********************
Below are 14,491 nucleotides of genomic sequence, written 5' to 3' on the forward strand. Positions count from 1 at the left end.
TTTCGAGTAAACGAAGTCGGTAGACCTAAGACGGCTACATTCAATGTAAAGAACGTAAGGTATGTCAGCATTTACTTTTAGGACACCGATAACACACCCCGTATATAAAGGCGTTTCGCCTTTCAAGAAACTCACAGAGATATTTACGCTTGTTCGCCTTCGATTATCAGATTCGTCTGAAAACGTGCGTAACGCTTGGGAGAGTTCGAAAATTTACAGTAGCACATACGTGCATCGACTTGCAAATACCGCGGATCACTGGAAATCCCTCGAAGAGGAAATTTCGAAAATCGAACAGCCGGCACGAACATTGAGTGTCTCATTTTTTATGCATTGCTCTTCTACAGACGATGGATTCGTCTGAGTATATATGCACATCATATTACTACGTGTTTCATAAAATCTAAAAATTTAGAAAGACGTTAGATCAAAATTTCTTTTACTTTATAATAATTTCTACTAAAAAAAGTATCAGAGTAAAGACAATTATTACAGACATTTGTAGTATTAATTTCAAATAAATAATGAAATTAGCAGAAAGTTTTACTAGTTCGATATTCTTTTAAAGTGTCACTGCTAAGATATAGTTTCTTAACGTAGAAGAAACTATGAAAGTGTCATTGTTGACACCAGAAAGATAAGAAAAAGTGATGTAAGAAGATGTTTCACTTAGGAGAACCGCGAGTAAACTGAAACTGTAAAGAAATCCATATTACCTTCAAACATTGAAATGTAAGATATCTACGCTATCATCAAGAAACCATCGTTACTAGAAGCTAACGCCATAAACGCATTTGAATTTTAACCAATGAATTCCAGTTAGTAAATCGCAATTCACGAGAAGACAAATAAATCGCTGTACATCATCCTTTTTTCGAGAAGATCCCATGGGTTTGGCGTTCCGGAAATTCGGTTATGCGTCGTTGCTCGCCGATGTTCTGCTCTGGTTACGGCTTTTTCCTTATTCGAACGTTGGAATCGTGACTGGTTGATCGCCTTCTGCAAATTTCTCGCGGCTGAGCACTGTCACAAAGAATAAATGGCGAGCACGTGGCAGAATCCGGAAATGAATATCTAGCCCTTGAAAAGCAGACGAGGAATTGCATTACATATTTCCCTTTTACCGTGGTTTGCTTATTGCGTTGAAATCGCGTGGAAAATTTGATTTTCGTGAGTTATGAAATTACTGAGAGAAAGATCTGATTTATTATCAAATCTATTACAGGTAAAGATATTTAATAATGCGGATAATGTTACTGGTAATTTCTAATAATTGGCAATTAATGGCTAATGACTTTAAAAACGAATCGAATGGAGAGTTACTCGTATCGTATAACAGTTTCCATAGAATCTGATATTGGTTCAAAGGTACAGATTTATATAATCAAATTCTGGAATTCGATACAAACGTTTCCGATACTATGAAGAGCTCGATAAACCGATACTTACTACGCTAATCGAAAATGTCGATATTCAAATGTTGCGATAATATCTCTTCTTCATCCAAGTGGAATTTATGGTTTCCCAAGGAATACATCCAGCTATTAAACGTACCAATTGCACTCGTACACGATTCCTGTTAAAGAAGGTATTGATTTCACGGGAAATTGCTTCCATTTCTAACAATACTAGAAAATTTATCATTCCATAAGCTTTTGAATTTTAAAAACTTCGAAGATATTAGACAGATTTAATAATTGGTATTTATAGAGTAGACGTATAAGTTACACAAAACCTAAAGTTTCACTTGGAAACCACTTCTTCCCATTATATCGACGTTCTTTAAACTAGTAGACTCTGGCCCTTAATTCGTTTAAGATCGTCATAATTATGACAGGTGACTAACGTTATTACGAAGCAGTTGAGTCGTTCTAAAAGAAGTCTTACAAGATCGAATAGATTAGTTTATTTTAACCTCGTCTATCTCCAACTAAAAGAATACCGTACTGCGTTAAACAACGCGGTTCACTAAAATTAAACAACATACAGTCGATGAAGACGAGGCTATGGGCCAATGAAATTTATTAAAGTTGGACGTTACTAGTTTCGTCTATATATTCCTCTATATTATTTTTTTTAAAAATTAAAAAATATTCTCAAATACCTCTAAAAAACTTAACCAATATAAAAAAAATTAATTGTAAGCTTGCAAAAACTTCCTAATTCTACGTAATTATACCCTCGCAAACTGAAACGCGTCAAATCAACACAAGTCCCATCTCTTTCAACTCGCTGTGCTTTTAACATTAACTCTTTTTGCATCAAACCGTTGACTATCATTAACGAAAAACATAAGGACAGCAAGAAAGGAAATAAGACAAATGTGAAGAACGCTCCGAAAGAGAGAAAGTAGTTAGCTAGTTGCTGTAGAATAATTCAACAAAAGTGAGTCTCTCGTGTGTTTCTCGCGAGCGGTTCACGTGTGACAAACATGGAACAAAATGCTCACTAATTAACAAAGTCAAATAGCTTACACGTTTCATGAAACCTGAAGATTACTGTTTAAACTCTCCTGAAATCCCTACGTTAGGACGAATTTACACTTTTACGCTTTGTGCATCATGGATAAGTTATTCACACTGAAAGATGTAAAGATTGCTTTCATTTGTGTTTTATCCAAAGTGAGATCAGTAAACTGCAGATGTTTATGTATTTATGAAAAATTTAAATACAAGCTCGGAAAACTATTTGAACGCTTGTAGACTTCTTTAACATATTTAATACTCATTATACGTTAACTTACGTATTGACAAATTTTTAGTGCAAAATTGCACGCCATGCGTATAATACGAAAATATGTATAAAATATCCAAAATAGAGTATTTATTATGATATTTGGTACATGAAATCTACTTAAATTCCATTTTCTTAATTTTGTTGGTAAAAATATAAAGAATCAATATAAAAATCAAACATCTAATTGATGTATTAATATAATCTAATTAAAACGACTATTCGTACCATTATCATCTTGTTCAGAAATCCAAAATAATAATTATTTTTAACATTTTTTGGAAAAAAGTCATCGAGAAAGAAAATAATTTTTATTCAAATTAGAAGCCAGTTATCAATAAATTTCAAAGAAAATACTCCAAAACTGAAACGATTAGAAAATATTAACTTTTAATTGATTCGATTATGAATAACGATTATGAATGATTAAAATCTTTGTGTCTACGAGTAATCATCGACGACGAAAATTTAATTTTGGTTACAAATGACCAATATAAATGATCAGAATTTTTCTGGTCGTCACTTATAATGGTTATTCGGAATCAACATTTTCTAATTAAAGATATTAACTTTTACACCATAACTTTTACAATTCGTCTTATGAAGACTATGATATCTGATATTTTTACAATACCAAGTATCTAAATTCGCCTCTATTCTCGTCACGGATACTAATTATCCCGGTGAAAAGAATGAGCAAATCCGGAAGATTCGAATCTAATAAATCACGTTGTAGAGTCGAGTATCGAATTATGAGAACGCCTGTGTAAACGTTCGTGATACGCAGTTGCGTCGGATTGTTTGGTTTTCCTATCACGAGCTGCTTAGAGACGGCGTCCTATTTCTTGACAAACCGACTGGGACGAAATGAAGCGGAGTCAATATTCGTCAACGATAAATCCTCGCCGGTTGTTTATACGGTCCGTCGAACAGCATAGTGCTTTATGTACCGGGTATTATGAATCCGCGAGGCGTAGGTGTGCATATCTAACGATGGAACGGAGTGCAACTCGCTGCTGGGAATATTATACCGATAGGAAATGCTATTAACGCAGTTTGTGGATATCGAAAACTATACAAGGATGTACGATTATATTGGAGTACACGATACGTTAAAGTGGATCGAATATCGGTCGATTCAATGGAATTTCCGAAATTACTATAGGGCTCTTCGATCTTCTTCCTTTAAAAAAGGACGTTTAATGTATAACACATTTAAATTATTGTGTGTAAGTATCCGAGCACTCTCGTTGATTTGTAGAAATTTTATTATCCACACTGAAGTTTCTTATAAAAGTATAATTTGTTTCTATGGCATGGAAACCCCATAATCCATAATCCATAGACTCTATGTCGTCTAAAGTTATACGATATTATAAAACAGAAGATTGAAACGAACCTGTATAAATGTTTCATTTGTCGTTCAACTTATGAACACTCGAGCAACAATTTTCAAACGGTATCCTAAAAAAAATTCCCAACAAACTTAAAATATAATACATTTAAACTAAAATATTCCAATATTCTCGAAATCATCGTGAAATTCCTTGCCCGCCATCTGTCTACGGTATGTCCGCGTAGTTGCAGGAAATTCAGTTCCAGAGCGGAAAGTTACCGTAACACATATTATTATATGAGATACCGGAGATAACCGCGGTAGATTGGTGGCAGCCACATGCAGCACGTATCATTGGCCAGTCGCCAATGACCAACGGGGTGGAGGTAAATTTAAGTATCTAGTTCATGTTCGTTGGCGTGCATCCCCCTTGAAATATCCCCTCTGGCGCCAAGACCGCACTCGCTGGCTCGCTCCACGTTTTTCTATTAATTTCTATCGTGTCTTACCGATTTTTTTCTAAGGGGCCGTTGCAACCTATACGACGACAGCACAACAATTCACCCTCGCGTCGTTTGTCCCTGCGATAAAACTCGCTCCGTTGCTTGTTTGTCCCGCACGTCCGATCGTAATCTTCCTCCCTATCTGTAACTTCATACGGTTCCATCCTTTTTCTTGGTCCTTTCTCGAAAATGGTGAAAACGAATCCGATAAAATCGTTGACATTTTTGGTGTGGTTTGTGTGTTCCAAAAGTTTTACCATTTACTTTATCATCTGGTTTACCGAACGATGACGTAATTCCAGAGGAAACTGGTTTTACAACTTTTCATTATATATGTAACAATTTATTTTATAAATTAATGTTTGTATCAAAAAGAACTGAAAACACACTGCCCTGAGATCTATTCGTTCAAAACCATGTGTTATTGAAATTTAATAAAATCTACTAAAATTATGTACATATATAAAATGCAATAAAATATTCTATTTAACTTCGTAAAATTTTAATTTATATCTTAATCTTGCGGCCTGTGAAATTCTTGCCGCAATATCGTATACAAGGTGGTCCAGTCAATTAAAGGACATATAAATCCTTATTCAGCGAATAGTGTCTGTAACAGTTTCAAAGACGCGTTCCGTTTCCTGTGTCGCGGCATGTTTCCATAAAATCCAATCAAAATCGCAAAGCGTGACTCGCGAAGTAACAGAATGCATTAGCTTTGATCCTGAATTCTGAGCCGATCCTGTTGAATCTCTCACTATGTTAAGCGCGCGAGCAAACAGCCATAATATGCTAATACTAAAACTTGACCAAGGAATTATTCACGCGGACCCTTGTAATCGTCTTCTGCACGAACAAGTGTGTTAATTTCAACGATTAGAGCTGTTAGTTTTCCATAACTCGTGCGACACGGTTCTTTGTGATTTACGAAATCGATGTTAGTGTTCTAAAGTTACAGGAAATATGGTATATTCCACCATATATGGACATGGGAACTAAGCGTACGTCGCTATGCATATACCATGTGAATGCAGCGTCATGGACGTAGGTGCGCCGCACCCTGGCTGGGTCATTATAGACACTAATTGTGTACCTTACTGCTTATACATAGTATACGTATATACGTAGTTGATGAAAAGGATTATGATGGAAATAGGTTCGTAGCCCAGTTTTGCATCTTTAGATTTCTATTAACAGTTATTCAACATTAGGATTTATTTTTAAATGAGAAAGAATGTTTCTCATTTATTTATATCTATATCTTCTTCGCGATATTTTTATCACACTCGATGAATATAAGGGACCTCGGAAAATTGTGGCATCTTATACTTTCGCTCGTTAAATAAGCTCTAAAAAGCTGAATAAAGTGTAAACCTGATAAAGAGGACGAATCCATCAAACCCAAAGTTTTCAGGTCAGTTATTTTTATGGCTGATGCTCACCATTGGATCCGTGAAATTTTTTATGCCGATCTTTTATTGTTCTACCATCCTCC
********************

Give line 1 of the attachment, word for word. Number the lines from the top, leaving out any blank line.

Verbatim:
Below are 14,491 nucleotides of genomic sequence, written 5' to 3' on the forward strand. Positions count from 1 at the left end.